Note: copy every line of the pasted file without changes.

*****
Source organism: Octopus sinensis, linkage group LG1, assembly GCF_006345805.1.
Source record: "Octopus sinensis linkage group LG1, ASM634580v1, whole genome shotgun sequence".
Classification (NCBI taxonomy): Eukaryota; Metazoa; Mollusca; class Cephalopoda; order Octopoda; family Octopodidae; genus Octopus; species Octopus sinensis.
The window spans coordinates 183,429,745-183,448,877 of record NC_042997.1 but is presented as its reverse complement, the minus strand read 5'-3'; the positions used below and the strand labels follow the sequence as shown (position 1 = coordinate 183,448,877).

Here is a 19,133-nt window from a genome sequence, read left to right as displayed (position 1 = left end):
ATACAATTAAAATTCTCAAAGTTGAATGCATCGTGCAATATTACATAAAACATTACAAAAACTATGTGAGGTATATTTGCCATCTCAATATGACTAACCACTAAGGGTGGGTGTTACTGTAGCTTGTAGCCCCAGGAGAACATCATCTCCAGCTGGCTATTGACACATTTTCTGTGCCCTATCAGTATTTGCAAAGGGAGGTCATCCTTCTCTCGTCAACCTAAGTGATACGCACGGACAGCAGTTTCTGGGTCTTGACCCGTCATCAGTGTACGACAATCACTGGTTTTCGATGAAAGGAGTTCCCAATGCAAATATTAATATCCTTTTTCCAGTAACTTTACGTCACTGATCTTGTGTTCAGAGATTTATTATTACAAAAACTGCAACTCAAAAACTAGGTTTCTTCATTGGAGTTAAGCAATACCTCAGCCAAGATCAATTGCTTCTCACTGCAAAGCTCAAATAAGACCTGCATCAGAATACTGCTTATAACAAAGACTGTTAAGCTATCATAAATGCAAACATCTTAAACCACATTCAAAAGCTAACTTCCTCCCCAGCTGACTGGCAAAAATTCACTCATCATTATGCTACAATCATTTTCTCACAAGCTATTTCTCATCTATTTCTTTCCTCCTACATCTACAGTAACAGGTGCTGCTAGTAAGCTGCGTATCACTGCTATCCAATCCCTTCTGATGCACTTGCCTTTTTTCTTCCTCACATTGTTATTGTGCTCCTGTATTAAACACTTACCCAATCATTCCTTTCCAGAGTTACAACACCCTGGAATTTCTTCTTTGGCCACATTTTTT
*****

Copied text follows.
Source organism: Octopus sinensis, linkage group LG1, assembly GCF_006345805.1.
Source record: "Octopus sinensis linkage group LG1, ASM634580v1, whole genome shotgun sequence".
Classification (NCBI taxonomy): Eukaryota; Metazoa; Mollusca; class Cephalopoda; order Octopoda; family Octopodidae; genus Octopus; species Octopus sinensis.
The window spans coordinates 183,429,745-183,448,877 of record NC_042997.1 but is presented as its reverse complement, the minus strand read 5'-3'; the positions used below and the strand labels follow the sequence as shown (position 1 = coordinate 183,448,877).

Here is a 19,133-nt window from a genome sequence, read left to right as displayed (position 1 = left end):
ATACAATTAAAATTCTCAAAGTTGAATGCATCGTGCAATATTACATAAAACATTACAAAAACTATGTGAGGTATATTTGCCATCTCAATATGACTAACCACTAAGGGTGGGTGTTACTGTAGCTTGTAGCCCCAGGAGAACATCATCTCCAGCTGGCTATTGACACATTTTCTGTGCCCTATCAGTATTTGCAAAGGGAGGTCATCCTTCTCTCGTCAACCTAAGTGATACGCACGGACAGCAGTTTCTGGGTCTTGACCCGTCATCAGTGTACGACAATCACTGGTTTTCGATGAAAGGAGTTCCCAATGCAAATATTAATATCCTTTTTCCAGTAACTTTACGTCACTGATCTTGTGTTCAGAGATTTATTATTACAAAAACTGCAACTCAAAAACTAGGTTTCTTCATTGGAGTTAAGCAATACCTCAGCCAAGATCAATTGCTTCTCACTGCAAAGCTCAAATAAGACCTGCATCAGAATACTGCTTATAACAAAGACTGTTAAGCTATCATAAATGCAAACATCTTAAACCACATTCAAAAGCTAACTTCCTCCCCAGCTGACTGGCAAAAATTCACTCATCATTATGCTACAATCATTTTCTCACAAGCTATTTCTCATCTATTTCTTTCCTCCTACATCTACAGTAACAGGTGCTGCTAGTAAGCTGCGTATCACTGCTATCCAATCCCTTCTGATGCACTTGCCTTTTTTCTTCCTCACATTGTTATTGTGCTCCTGTATTAAACACTTACCCAATCATTCCTTTCCAGAGTTACAACACCCTGGAATTTCTTCTTTGGCCACATTTTTT